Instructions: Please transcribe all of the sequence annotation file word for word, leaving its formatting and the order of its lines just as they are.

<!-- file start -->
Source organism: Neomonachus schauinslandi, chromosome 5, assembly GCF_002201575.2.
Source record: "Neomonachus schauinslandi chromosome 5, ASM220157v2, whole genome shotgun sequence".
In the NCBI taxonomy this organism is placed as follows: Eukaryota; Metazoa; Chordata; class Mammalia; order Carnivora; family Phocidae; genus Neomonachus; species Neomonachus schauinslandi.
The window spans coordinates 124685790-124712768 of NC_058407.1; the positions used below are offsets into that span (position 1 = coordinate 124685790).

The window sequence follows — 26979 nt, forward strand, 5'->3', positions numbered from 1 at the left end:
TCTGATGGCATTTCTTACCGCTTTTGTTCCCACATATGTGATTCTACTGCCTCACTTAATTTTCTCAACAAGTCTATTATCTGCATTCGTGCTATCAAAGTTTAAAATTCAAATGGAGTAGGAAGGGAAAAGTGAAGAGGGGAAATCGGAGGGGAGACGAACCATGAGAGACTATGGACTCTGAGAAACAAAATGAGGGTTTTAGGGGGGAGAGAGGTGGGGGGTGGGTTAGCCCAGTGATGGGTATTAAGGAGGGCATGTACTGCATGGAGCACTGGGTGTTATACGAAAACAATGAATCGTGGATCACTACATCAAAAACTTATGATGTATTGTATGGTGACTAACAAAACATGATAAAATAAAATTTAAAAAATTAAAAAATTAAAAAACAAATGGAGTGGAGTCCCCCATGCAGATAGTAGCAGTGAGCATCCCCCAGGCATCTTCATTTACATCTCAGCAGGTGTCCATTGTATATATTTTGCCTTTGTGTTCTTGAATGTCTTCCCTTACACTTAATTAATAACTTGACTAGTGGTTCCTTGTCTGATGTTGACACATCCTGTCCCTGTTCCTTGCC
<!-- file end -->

Source organism: Neomonachus schauinslandi, chromosome 5, assembly GCF_002201575.2.
Source record: "Neomonachus schauinslandi chromosome 5, ASM220157v2, whole genome shotgun sequence".
In the NCBI taxonomy this organism is placed as follows: Eukaryota; Metazoa; Chordata; class Mammalia; order Carnivora; family Phocidae; genus Neomonachus; species Neomonachus schauinslandi.
The window spans coordinates 124685790-124712768 of NC_058407.1; the positions used below are offsets into that span (position 1 = coordinate 124685790).

The window sequence follows — 26979 nt, forward strand, 5'->3', positions numbered from 1 at the left end:
TCTGATGGCATTTCTTACCGCTTTTGTTCCCACATATGTGATTCTACTGCCTCACTTAATTTTCTCAACAAGTCTATTATCTGCATTCGTGCTATCAAAGTTTAAAATTCAAATGGAGTAGGAAGGGAAAAGTGAAGAGGGGAAATCGGAGGGGAGACGAACCATGAGAGACTATGGACTCTGAGAAACAAAATGAGGGTTTTAGGGGGGAGAGAGGTGGGGGGTGGGTTAGCCCAGTGATGGGTATTAAGGAGGGCATGTACTGCATGGAGCACTGGGTGTTATACGAAAACAATGAATCGTGGATCACTACATCAAAAACTTATGATGTATTGTATGGTGACTAACAAAACATGATAAAATAAAATTTAAAAAATTAAAAAATTAAAAAACAAATGGAGTGGAGTCCCCCATGCAGATAGTAGCAGTGAGCATCCCCCAGGCATCTTCATTTACATCTCAGCAGGTGTCCATTGTATATATTTTGCCTTTGTGTTCTTGAATGTCTTCCCTTACACTTAATTAATAACTTGACTAGTGGTTCCTTGTCTGATGTTGACACATCCTGTCCCTGTTCCTTGCC